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Lofoten islands in Norway is known for its dramatic scenery and fishing villages. The presence of Airbnb can create challenges, but also opportunities.

The growth of Airbnb can support tourism development in remote tourist destinations

SHARE YOUR SCIENCE: New study sheds light on the effect of Airbnb in rural areas.

The sharing-economy platform Airbnb has grown into a big player in the global tourism industry and, without doubt, revolutionized the tourism industries. Both its positive and negative effects on cities all over the world have been widely discussed. More recently, Airbnb is becoming increasingly popular for hosts and tourists in less populated rural and remote tourist destinations.

An example is the Lofoten islands in Nordland, Norway where Airbnb’s presence creates environmental challenges due to overtourism in the short summer season, and now also in the winter season.

From focus on negative impact to constructive dialog

Particularly the negative impact of Airbnb, through environmental, economic and sustainability challenges for local economies, has received widespread attention in the literature. There is, however, surprisingly little knowledge about the potential benefits of Airbnb’s presence in smaller tourist markets. The key to explore such potential benefits is to investigate the relationship of Airbnb-based accommodation and traditional accommodation. The question is:

A) Whether Airbnb competes with traditional accommodation providers such as hotels, bed-and-breakfast pensions, and camping sites, in such smaller markets for the few travellers.


B) Whether Airbnb offers complementary services to their users that attract different types of travellers and opens up a new market niche in the destination.

Evidence of “spillovers”

In a new article published in “Tourism Economics”, our team of Norwegian and U.S. researchers studies the relationship between Airbnb-based and traditional accommodation across primary and secondary tourist destinations in Norway. We find evidence of “spillover” effects in the tourism markets which go from Airbnb-based accommodation to traditional accommodation in less frequented destinations. These destinations are called secondary destinations in the article.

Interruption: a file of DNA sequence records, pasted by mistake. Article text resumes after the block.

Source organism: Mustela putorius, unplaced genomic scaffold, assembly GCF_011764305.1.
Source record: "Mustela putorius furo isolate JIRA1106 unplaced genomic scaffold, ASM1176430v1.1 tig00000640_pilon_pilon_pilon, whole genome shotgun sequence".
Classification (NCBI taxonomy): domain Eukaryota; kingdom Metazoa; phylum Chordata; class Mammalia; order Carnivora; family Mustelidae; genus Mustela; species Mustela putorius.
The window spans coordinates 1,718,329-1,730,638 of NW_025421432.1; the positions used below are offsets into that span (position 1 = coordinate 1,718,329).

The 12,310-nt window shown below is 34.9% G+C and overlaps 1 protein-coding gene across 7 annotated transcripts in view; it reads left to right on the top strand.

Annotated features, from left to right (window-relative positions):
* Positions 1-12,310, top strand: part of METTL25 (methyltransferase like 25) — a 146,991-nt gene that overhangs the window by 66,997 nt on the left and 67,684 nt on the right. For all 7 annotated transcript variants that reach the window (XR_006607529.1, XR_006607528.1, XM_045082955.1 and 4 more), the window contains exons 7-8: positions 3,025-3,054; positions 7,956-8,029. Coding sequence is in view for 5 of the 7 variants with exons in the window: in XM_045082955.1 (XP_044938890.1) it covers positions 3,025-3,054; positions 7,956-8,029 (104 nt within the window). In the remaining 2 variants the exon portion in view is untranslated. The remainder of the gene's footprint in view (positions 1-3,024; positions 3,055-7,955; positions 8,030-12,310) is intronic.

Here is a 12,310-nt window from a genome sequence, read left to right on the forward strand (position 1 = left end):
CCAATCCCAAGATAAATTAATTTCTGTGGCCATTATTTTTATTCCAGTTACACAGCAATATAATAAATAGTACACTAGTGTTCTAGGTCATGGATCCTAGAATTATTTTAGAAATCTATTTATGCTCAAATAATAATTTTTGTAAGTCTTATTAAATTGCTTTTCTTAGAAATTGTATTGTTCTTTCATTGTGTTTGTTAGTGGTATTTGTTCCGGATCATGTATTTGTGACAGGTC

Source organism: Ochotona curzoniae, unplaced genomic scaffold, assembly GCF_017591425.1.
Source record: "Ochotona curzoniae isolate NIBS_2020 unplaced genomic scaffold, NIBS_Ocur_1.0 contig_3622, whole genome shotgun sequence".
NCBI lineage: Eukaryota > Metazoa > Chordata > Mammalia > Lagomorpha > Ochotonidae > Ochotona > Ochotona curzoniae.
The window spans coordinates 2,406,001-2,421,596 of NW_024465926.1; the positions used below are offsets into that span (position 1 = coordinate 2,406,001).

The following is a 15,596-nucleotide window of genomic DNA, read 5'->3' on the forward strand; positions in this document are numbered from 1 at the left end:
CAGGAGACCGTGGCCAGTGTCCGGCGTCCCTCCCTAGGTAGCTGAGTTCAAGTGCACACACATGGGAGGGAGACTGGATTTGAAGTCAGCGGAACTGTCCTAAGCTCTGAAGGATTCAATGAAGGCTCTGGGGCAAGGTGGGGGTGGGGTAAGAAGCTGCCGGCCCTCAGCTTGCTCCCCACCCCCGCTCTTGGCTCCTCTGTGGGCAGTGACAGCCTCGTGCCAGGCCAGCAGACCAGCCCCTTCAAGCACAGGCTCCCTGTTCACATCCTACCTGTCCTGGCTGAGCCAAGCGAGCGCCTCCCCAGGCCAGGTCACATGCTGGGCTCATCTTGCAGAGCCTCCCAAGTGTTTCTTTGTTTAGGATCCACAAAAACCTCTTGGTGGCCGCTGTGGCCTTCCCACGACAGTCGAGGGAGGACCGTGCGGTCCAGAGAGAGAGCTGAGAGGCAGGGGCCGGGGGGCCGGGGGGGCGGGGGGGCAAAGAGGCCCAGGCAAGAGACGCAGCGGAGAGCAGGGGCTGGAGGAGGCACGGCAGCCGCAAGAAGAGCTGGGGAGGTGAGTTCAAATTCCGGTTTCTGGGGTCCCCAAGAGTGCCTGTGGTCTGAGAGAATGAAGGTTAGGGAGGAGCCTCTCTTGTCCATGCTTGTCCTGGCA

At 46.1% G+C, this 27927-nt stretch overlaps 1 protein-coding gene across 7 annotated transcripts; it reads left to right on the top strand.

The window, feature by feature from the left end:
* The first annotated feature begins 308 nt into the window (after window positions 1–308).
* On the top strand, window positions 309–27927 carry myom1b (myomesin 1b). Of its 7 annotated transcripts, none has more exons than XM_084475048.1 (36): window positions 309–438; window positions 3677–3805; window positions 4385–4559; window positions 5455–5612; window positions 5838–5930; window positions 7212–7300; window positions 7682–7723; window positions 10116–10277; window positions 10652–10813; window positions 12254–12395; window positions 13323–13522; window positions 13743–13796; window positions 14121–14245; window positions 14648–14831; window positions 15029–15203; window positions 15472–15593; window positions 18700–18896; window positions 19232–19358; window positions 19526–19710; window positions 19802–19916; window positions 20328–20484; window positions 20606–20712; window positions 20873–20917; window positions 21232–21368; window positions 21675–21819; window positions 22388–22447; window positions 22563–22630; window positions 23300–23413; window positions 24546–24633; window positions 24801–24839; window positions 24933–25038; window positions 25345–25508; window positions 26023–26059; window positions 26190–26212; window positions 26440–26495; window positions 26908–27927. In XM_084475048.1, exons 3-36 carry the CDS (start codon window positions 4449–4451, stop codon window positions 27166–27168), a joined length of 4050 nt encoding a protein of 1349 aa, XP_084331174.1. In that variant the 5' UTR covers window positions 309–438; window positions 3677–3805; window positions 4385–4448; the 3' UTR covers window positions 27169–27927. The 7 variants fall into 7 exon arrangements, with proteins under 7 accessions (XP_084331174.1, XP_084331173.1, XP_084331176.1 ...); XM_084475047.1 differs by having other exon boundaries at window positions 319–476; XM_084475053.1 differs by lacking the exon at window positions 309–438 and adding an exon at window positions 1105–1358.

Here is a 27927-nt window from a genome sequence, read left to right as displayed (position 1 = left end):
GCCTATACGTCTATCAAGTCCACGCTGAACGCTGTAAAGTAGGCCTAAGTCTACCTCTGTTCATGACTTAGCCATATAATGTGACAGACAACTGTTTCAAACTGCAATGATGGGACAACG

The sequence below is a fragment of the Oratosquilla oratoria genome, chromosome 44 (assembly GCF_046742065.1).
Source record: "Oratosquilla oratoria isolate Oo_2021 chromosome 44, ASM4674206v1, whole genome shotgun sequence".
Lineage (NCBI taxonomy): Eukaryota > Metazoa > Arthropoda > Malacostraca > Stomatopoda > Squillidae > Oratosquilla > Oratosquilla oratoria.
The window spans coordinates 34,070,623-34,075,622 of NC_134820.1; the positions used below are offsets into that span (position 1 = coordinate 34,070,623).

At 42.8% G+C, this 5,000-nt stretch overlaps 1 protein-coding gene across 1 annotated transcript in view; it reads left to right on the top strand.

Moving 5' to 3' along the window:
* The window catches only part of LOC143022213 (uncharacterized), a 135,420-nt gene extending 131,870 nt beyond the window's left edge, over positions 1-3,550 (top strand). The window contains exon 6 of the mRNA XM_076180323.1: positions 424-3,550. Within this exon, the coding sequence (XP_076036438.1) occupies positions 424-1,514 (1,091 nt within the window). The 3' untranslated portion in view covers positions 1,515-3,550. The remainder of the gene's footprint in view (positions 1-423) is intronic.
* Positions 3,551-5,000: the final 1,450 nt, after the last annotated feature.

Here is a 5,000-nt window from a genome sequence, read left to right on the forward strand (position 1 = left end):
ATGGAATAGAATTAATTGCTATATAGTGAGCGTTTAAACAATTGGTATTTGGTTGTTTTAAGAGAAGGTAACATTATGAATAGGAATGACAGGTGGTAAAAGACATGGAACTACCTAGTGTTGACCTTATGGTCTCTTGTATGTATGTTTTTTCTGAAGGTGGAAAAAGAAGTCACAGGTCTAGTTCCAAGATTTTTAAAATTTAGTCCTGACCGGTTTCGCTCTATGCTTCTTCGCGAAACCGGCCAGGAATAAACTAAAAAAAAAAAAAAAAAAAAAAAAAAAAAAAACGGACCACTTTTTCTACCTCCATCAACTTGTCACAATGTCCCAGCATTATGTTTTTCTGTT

Based on this study, we can conclude that the growth of Airbnb can support tourism development in less frequented destinations with smaller tourism markets, and in these markets, Airbnb is rather a complementary offer to the existing accommodation providers.

It’s wise to recognise Airbnb’s presence and include it into regional development processes rather than focusing on restrictions.

Should exploit Airbnb

As a policy recommendation, we conclude that tourism destination organisations and regional planners should include and exploit Airbnb, because of the “spillover” effects on the local tourism market. They should do so both in terms of hosts represented in the region and travellers using Airbnb, as well as in tourism planning and development programmes.

Notwithstanding these results, we need to acknowledge that there are sustainability and environmental challenges associated with Airbnb’s growth in small tourism markets, as the recent example of the Lofoten islands in Norway shows. Therefore, it is also important to consider regulation of this mostly unregulated tourism player in such secondary destinations. For example, modelling of regulatory measures showed that mild taxation of this new market segment seems to be an adequate measure to prevent negative local market externalities, and simultaneously tap the potential of this emerging tourism player for the destination.

References and contact:

Leick, Birgit, Kivedal, Bjørnar Karlsen, Eklund, Mehtap Aldogan, Vinogradov, Evgueni (2021).

Exploring the relationship between Airbnb and traditional accommodation for regional variations of tourism markets. Tourism Economics. early cite.

Vinogradov, E., Leick, B., & Kivedal, B. K. (2020). An agent-based modelling approach to housing market regulations and Airbnb-induced tourism. Tourism Management, 77, 104004.


Birgit Leick, University of South-Eastern Norway

Bjørnar Karlsen Kivedal, Oslo Metropolitan University and Østfold University College

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